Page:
Believe it or not, I'm not advocating that we crush spirits and kill dreams. I'm merely suggesting that we be honest with kids, crediting them with resilience, which they possess in spades as compared to most adults. If we don't prepare them for honest evaluations and critiques now, at the first sign of criticism on the job, they're going to crumble.

I expect some of you will disagree with me on this and I welcome your feedback. Just try to be gentle. No red pens. No low scores. You know I don't handle criticism very well.

Thursday, November 6, 2014

A Back Burner for the Book

It’s been a while since I've had that whole “What am I doing with my life? Will my time on this earth have meant anything at all?” meltdown. I found myself in that miserable mental state a great deal during the last year or two in my previous job. I felt unsatisfied and unfulfilled and spent a lot of time wondering what I was supposed to do with whatever gifts I’d been given. Of course, being me, I also spent a good amount of time whining and feeling sorry for myself, which was considerably easier than actually putting on my big girl panties and dealing with it.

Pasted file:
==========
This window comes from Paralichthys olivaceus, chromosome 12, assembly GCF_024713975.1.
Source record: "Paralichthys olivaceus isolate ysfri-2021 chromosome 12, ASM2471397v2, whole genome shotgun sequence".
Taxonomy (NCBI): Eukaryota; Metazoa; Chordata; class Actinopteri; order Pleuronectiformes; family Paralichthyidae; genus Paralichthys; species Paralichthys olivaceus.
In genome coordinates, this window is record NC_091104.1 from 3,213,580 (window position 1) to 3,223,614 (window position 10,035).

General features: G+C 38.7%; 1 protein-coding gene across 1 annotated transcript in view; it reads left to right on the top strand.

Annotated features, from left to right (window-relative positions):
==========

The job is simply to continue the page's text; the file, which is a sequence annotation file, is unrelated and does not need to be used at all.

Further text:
Miraculously, despite breaking every rule of job searching, two years ago I found myself in a new position at Villanova University and I haven’t had that empty feeling since. Until now.  It’s not the job, which I truly love, it’s more about the rest of my life, which somehow feels increasingly hollow.

Rob wants to know why I go to bed so damn early? It's so I can avoid the void. A woman can only watch so many episodes of The Gilmore Girls in one sitting before she realizes she’s pathetic. You know it’s time to make a change when you beg your daughter to put down her homework so you can watch television together.

I have some sense of what has caused this rather sudden mental and emotional nosedive: 
  1. The season. I tend to retreat into my head as the days grow shorter and darker. Sometimes I’m afraid I’ll drown given how much swimming is going on in my brain.
  2. My three-year sentence commitment as a church elder has come to an end, and I resigned from my committee work at the same time. What I failed to realize is that, while I bitched about it ad nauseam, serving actually gave me a sense of purpose.